Greece, NY (WROC) – A $10 million project to fix a century’s worth of damage in Braddock Bay was completed in 2018 and high waters this year are putting the project to the test.
The damage was toward an embankment that was able to protect the bay from high waves and erosion. Army Corps of Engineers Ecologist out of the Buffalo Office Josh Unghire says that embankment was destroyed because development had halted natural sediment to continue to build up on the edge of the bay. “We would’ve seen just regular wave energy on these windy days,” said Unghire, “Just basically lopping off and eroding away big pieces of wetland.”
To fix the problem and prevent damage in the future, a man-made wall made of stone and sand was built that took three years. The flooding in 2019 has put the wall to the test. Luckily it has been able to prevent from significant wave action across the Bay. “We’ve seen a huge increase in the amount of wetland habitat,” said Unghire. “About 40 more species we’re seeing now in the wetlands than we didn’t see a few years ago now that we’ve done the work.”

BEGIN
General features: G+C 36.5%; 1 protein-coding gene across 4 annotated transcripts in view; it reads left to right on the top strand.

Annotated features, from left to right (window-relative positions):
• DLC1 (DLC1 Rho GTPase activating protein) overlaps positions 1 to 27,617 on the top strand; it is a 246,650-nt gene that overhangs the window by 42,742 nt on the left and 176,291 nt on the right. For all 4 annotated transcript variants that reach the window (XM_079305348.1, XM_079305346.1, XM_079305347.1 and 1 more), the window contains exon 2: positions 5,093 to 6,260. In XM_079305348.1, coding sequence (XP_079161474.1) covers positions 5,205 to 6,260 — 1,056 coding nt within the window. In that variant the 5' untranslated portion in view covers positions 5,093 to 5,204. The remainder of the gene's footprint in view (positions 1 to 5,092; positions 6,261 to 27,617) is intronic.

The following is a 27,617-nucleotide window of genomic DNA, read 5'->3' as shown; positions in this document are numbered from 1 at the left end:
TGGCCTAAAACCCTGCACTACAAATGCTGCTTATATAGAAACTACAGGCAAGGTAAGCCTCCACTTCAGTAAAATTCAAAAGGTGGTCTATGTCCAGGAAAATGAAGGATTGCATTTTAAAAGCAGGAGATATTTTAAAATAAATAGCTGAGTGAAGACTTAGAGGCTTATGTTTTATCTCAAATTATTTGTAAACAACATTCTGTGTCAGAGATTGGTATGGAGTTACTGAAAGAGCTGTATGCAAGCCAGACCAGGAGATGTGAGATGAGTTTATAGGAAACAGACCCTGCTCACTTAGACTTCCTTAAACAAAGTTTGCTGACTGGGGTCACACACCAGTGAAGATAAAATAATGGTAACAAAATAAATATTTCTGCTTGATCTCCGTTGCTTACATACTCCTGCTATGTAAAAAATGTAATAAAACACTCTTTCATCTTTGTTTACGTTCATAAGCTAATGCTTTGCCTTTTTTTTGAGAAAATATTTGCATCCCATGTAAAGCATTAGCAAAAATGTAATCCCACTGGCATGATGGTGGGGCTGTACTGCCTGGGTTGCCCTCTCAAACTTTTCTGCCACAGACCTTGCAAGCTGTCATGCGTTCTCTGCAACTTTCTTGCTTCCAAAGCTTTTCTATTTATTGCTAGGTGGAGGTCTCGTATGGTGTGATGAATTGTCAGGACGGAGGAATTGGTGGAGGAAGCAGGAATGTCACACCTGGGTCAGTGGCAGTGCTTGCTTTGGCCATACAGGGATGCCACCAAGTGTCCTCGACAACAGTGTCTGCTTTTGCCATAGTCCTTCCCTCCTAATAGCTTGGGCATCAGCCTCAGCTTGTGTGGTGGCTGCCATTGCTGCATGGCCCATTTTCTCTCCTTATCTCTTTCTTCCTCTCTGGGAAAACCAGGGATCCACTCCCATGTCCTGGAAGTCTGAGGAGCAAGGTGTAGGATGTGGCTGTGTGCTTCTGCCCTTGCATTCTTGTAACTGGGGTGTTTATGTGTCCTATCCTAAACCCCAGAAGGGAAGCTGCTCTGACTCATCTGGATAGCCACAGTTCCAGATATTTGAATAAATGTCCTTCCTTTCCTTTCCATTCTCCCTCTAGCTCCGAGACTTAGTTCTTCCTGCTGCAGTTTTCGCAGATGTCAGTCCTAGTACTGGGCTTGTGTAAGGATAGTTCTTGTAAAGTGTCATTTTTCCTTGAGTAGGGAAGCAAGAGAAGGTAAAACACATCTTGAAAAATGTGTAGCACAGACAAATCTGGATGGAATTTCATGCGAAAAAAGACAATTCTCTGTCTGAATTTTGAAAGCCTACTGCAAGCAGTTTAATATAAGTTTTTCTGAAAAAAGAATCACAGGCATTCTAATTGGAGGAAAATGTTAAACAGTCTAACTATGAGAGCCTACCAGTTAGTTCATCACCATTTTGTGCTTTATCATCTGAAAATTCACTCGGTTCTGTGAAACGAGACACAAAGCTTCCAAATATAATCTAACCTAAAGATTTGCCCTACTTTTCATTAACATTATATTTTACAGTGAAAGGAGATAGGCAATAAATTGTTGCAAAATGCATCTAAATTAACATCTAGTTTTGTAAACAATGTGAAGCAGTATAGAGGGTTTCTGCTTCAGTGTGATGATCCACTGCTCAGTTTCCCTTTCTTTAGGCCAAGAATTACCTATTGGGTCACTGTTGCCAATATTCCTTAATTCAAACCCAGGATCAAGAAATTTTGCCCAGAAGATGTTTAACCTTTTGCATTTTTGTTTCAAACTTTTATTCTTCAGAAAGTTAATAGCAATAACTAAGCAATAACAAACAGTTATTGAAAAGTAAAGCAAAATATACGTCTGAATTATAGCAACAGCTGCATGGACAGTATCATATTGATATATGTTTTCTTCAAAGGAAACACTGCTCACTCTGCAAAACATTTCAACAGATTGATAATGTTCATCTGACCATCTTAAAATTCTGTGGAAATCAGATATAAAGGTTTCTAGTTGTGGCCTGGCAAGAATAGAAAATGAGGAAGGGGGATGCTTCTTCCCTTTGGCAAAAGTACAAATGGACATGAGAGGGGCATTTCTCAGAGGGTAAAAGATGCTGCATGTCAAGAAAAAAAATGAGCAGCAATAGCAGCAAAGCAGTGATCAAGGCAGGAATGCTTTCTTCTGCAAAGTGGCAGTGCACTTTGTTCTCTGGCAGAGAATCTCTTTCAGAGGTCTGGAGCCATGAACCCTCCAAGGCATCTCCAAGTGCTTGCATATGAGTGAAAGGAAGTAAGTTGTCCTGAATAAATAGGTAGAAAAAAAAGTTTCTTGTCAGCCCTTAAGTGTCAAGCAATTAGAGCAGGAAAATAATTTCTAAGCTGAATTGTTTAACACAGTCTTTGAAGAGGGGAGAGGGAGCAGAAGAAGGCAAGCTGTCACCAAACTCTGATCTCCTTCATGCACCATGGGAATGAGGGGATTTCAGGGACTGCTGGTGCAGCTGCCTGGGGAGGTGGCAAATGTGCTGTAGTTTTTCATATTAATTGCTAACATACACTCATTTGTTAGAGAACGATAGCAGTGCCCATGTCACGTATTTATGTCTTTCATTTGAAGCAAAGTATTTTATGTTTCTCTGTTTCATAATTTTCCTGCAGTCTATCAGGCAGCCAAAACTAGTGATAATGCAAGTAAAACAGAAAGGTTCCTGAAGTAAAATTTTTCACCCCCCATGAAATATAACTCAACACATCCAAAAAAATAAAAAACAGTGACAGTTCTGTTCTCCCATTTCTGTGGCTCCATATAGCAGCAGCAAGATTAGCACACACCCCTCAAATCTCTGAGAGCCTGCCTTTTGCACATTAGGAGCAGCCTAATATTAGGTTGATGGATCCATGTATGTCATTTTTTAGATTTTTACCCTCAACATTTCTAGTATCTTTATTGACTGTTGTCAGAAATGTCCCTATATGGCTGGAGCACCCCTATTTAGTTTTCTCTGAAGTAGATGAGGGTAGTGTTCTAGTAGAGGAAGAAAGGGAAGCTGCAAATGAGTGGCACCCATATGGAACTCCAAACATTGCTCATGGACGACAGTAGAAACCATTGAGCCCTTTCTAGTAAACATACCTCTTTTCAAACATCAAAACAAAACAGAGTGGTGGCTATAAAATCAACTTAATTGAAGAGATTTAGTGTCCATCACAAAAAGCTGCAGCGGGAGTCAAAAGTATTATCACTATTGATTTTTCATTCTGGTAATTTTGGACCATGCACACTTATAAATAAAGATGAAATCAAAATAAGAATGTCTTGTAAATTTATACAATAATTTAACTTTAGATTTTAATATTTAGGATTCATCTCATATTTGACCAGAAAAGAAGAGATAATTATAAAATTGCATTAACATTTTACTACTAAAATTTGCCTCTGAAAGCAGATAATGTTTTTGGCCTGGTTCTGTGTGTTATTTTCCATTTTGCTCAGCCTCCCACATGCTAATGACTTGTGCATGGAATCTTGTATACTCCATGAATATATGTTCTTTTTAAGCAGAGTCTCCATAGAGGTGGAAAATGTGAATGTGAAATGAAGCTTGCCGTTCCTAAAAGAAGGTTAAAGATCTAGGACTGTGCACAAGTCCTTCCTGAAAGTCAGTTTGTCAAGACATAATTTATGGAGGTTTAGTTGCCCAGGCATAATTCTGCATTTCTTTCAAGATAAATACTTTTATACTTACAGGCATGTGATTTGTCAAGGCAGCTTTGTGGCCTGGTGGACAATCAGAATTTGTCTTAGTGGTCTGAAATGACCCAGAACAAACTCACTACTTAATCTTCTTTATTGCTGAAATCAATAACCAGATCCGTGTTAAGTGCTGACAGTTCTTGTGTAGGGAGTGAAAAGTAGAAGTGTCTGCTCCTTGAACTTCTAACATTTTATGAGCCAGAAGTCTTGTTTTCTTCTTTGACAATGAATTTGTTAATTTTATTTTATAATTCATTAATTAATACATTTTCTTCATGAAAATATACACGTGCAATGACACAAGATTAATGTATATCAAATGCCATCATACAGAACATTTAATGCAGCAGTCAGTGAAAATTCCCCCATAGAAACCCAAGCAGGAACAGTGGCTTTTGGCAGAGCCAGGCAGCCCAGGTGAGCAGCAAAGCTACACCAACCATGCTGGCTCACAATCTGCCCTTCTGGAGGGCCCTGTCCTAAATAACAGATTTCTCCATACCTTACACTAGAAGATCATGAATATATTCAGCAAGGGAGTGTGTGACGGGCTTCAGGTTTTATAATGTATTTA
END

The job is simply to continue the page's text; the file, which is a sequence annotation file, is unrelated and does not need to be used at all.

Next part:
Healthier wetlands, more tourism, and more bird watchers like Mike Tetlow. “Braddock Bay is the concentration for raptors and migration in the spring,” said Tetlow. Endangered birds have recently been spotted along the embankment and more wildlife have been able to take advantage of the new design. “That break wall just adds an element of shorebirds and seabirds and things like that that we didn’t get before.”
Fish are also being seen in higher numbers because of the design as well as higher waters allowing for more spawning.